Slight dose of amnesia here. I was doing a lighting test on a mannequin, I wanted color on one side of the face but I got enchanted by the blue, forgot about color balancing.
Are their gels designed strictly for color effect, without temperature change? Sorry I don't have much experience with gels.
Of course there is a color temperature change, which is the point of CTO and CTB gels. I'm just saying that if you want a 3200K key light and your lamp is 3200K, then why do you think you need to add blue gel to it to get 3200K? It's already 3200K!
If anything, the light on the key side is the key plus
the fill, and if your fill is blue, then the light on the key side is a mix of the 3200K key light and the blue fill light, so it probably ends up a bit over 3200K depending on how strong the fill is and whether it is frontal or coming from the opposite side as the key, etc. But it's probably not adding enough blue for you to want to add some CTO to the key to compensate.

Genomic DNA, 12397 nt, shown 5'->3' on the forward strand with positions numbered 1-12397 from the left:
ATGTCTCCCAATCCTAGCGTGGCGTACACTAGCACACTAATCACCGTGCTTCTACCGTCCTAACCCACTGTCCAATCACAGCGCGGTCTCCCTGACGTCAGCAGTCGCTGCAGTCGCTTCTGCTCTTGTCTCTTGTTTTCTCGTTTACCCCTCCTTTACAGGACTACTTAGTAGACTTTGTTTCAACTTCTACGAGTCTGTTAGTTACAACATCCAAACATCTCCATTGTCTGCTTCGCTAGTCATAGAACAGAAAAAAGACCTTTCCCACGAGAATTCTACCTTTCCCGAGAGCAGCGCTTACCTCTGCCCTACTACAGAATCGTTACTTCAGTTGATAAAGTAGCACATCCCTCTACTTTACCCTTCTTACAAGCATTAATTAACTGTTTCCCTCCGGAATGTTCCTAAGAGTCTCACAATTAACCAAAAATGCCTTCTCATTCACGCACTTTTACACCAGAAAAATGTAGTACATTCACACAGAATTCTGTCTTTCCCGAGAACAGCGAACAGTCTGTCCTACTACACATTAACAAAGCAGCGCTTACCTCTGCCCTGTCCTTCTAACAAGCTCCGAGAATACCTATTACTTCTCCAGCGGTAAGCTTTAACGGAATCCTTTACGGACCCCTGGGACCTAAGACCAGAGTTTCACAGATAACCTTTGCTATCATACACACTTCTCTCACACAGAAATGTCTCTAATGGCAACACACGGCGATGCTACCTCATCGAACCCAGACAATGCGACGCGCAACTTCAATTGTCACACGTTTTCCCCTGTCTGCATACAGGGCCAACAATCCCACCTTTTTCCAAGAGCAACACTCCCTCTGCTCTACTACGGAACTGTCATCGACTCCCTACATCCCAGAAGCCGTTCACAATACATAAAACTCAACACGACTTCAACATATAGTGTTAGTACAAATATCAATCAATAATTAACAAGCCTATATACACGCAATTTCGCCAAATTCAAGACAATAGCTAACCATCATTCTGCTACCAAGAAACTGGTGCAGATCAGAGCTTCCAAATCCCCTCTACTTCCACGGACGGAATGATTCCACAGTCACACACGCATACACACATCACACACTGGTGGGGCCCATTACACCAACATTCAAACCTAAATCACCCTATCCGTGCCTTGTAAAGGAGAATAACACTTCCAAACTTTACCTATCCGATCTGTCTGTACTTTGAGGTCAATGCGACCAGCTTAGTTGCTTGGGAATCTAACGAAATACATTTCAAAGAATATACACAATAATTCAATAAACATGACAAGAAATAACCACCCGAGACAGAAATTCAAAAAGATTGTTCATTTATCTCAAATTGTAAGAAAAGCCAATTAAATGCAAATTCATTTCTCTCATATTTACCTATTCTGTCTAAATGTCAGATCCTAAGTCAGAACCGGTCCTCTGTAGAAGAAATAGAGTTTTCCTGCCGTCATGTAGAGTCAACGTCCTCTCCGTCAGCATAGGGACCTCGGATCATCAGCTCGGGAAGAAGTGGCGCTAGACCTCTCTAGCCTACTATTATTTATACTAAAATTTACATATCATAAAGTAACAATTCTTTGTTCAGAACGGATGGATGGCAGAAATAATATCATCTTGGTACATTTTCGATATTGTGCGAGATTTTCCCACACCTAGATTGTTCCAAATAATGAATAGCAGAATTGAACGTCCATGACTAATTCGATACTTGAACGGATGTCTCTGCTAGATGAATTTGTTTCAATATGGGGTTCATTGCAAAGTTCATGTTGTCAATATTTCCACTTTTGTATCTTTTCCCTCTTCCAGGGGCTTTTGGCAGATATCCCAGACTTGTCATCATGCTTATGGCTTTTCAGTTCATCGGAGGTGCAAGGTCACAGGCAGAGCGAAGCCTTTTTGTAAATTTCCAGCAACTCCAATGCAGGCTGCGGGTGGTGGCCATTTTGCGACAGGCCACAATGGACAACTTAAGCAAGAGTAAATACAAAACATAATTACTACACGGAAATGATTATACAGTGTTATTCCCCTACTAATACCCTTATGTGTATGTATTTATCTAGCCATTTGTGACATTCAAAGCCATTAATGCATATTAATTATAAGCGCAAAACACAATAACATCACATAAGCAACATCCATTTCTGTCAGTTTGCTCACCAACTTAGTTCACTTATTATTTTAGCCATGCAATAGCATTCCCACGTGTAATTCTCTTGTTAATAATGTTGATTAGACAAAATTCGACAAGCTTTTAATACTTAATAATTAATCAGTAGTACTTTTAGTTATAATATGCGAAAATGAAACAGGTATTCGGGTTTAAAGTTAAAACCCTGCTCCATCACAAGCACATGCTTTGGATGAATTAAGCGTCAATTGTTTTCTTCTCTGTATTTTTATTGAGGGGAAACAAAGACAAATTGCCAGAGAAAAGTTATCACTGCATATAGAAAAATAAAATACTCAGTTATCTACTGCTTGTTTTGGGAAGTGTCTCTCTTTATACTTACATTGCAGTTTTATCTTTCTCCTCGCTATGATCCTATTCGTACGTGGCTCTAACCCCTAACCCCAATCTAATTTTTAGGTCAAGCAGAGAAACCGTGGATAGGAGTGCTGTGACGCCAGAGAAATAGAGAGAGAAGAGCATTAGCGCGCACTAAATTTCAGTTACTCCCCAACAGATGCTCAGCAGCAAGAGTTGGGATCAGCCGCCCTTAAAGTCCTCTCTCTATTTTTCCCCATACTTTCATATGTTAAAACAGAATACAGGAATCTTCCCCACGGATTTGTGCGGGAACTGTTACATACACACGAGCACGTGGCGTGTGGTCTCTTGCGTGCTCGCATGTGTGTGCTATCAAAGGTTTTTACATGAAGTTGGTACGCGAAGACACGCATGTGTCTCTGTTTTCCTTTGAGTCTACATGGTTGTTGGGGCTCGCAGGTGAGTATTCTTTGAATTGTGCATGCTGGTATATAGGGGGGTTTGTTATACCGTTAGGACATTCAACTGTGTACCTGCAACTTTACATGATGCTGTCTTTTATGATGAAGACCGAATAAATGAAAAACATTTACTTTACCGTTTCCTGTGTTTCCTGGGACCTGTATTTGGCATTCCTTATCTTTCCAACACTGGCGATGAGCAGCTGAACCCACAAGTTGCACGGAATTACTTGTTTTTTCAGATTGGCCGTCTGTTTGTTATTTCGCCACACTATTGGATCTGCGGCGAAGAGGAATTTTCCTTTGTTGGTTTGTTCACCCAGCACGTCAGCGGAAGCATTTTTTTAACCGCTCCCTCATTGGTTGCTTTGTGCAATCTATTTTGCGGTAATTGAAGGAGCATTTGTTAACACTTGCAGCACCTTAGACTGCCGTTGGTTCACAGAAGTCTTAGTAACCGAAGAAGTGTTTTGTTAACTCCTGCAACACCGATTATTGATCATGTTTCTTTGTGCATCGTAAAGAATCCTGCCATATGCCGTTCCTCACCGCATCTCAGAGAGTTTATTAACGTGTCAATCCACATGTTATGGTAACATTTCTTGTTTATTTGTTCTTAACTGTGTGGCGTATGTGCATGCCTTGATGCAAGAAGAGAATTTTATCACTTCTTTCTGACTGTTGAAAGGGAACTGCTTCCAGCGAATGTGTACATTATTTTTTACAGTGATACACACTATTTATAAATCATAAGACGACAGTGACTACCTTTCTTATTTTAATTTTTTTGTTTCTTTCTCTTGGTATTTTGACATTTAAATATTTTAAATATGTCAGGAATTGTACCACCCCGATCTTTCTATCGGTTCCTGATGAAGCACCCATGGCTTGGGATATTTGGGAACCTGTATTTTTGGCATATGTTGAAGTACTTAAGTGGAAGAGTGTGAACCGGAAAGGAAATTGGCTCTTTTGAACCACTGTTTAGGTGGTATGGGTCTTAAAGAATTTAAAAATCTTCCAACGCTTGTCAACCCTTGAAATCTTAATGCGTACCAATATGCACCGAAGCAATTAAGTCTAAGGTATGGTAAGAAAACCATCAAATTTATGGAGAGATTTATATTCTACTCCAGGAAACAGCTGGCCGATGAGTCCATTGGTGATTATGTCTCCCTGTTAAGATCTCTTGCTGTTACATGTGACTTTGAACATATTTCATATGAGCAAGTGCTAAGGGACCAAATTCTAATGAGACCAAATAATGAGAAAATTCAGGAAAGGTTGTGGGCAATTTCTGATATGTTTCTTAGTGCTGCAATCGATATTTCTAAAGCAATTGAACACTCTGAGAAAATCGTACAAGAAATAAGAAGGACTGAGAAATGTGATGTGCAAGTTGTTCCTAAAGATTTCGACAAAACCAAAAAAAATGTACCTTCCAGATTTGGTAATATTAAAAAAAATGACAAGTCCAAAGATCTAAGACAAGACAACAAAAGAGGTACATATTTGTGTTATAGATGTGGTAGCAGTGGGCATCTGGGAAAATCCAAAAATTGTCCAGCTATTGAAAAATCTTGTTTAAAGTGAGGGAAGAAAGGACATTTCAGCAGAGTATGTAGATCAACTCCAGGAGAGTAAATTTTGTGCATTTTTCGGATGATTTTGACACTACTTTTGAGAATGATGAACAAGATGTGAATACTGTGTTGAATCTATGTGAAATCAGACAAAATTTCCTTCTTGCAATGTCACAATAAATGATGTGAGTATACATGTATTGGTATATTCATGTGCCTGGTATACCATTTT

Color temp gels have a MIRED shift listing on their color swatch, so you can calculate the shift in color temp. Of course, with a mix of two lights, you'd have to use a color temp meter to know what the final color temp ends up being, but since you were asking if you should put some CTB on the key light to keep it white (i.e. 3200K) if the fill has CTB on it, I'm saying no, if anything it would be the opposite.